They are doing their jobs now on their own under the direction of appropriate cabinet ministers and etc. They are definitely not being briefed by Fidel about what to do. They, not Fidel, are running the state, but they still need Fidel as a conscience and a compass, and as a battery recharger. This is what I believe, based on the Cuban realities I'm objectively in touch with here in Cuba. No, it's not what Miami says, but Miami is as full of baloney as George Bush and the Republican party, and that's an objective though somewhat sanitized metaphor.
    It could be, though, that Fidel's current speeches are historically more important than I'm making them sound. In an otherwise blind world, he is the only chief of state intelligent enough, respected enough, and courageous enough to confront the obviously fascist and dangerous Bush administration as it should be confronted. He is setting an example the whole world needs to follow. That's a credible view that legitimizes the role of the official audience in Havana, and both they and Fidel may very clearly see it that way.
    Fidel's mind isn't gone. He definitely rambles, repeats himself, says things that everyone knows, takes hours to say something he could have said in half an hour. When he declares that Cuba, if attacked, will prove invincible, and that America will suffer more casualties than they did in Vietnam, I cringe and wish he would give it a rest. But he is generally coherent. Someone (I saw a woman's by-line once, the names of three cooperating writers another time) writes summaries of his speeches for Granma, actually very much reduced versions, and these versions, by scrubbing out all the redundancy and eddying, make his speeches clear, organized, intelligent. The writer or writers don't change them; they only chip away the excess marble to reveal the statements within. And the statements are important, and if history goes on, history may decide they were very important.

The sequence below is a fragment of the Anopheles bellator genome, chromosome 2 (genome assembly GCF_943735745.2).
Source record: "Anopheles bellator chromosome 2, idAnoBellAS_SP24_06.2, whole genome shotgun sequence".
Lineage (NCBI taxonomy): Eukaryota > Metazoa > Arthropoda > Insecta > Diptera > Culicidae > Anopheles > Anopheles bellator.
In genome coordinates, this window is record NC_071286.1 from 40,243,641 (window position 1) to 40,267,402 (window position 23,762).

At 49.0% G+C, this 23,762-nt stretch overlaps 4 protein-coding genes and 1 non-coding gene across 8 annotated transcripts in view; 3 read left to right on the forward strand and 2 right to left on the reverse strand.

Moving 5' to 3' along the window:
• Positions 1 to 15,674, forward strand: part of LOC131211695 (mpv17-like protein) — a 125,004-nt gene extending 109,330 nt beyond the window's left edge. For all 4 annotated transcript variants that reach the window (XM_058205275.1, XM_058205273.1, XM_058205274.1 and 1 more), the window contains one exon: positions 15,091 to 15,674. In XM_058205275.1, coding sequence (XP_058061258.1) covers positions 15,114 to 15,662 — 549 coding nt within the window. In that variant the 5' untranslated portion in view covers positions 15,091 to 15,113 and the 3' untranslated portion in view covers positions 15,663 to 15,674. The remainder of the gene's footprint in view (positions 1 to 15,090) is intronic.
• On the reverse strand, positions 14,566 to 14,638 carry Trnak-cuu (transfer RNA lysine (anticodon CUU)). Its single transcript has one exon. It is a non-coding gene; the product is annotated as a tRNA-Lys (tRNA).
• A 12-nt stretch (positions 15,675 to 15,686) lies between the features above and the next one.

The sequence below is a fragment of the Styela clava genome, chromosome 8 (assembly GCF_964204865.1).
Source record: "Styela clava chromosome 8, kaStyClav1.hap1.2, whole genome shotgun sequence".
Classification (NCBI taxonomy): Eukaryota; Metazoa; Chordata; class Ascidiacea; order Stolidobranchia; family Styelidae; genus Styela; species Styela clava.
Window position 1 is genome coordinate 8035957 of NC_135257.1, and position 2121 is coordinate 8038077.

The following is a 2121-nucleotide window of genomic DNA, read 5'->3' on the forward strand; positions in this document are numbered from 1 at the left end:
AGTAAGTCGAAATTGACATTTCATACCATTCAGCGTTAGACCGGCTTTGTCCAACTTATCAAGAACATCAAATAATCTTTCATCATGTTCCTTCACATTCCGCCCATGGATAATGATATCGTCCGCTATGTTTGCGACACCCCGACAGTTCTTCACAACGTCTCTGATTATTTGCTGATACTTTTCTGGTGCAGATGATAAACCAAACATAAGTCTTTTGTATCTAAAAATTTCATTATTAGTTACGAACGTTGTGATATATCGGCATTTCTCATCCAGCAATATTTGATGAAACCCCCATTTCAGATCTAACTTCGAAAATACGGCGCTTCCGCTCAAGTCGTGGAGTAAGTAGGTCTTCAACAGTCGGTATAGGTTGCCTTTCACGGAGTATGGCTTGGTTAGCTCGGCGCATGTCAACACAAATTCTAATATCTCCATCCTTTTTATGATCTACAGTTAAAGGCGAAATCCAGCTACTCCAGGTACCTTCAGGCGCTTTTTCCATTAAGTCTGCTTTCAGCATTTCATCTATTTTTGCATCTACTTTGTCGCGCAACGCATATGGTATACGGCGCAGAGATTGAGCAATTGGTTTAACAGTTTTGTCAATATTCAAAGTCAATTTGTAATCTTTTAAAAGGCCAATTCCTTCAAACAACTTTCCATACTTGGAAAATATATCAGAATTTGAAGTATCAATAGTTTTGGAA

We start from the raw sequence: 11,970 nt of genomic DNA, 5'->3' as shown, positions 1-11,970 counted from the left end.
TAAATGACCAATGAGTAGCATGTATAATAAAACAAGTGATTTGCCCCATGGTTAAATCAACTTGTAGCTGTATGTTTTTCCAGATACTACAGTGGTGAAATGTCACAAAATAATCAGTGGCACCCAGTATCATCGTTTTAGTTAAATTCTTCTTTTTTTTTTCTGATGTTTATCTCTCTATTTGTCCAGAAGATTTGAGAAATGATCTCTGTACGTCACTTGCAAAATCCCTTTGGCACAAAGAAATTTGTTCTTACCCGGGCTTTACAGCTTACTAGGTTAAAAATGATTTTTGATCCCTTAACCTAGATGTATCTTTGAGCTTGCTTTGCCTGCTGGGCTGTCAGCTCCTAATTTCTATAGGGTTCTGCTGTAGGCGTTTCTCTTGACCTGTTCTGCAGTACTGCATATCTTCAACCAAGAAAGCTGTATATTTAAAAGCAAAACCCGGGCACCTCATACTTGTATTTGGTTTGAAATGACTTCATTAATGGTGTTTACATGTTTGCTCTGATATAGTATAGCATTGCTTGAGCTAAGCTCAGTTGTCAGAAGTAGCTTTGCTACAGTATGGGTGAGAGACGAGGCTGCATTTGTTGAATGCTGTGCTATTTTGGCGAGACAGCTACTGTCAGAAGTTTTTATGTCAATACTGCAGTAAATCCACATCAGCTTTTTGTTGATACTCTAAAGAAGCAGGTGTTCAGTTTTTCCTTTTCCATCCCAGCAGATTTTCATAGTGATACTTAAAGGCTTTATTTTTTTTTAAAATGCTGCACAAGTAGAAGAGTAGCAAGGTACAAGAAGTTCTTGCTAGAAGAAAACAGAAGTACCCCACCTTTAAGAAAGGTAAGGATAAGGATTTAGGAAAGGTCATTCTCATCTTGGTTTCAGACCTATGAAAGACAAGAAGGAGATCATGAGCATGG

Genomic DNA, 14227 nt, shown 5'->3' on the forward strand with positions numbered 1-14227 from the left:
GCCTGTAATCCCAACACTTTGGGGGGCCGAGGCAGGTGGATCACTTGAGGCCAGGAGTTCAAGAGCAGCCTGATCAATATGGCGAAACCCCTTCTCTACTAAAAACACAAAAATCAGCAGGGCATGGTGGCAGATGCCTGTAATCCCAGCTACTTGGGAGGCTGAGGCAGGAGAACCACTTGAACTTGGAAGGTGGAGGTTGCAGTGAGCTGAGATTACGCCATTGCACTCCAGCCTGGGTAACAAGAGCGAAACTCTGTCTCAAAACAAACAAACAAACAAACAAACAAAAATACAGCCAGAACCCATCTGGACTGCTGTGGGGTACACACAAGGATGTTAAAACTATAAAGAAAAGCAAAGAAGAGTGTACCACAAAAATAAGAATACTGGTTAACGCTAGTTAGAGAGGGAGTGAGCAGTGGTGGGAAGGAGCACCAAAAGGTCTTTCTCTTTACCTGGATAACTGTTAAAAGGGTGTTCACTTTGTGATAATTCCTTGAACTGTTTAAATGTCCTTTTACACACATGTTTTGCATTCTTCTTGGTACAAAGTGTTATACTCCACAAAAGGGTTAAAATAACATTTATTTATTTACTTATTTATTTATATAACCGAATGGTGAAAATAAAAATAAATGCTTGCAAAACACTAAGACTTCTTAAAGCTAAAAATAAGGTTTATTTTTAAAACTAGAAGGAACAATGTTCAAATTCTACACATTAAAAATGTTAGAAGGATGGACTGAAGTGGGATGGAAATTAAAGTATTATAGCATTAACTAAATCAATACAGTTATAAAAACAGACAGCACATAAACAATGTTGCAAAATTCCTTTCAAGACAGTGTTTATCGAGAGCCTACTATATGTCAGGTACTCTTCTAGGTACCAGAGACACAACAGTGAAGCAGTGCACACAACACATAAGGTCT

Since I've been here, Fidel has spoken about the pope and the pope's relevance to Cuba way too much and too often to hold my attention, and he definitely revised, improved, and overdid the pope. But he had a point, that the pope (to some extent apparently; I don't follow popes) supported Cuba against Washington because Cuba's position is historically and ethically superior to Washington's. He also made it clear that Cuba is fundamentally unaffected by anyone else's approval or disapproval and not about to turn religious. He has also spoken a lot about the hypocrisy of the UN Human Rights Commission, about the cynical misuse of that organization by the U.S. and about the remarkable contrast between what Washington says and what Washington does. While counting up Cuba's support in Geneva and lambasting, not at all diplomatically, the sycophant governments who fail to reflect their own people's support for Cuba, he both boasted of Cuba's certain moral triumph over the U.S. in Geneva and assured everyone that Cuba doesn't care if it is censured or not. The revolution won't be surrendered or compromised. To underscore U.S. hypocrisy and to literally bring a charge of criminal misbehavior against the U.S., he has spoken repeatedly about a terrorist who killed a lot of Cubans and other people (maybe while working for the CIA), escaped from jail in Venezuela, and, while the U.S. pretends to be fighting a holy war against terrorists, entered Florida without being arrested.
    Cubans freely laugh about Fidel's half-hour long discourse on the number of eggs Cuban hens are laying (see Chapter Ten of Cuban Notebooks), and most Cuban intellectuals - militants, not dissidents - that I talk to agree that Fidel should have retired at 65 and been replaced, not by his brother, but by a younger man who could deal with the hens and their eggs in five minutes but, for sure, by an authentic revolutionary like Fidel, who says the same things.
    However, they also agree that, while George Bush or some other fascist barbarian like him is in the White House, Cuba cannot and will not surrender Fidel. And this makes for a tense situation, because Bush has four years to go. That's why the audience in the theater looks so worried and why they applaud so fiercely. He's not really a full-time working president anymore. But he's still Fidel. He's a flag that won't happily be lowered.

Glen Roberts,;
formerly of San Diego and Morro
Bay, California, now
(in April '05) a homeless traveler.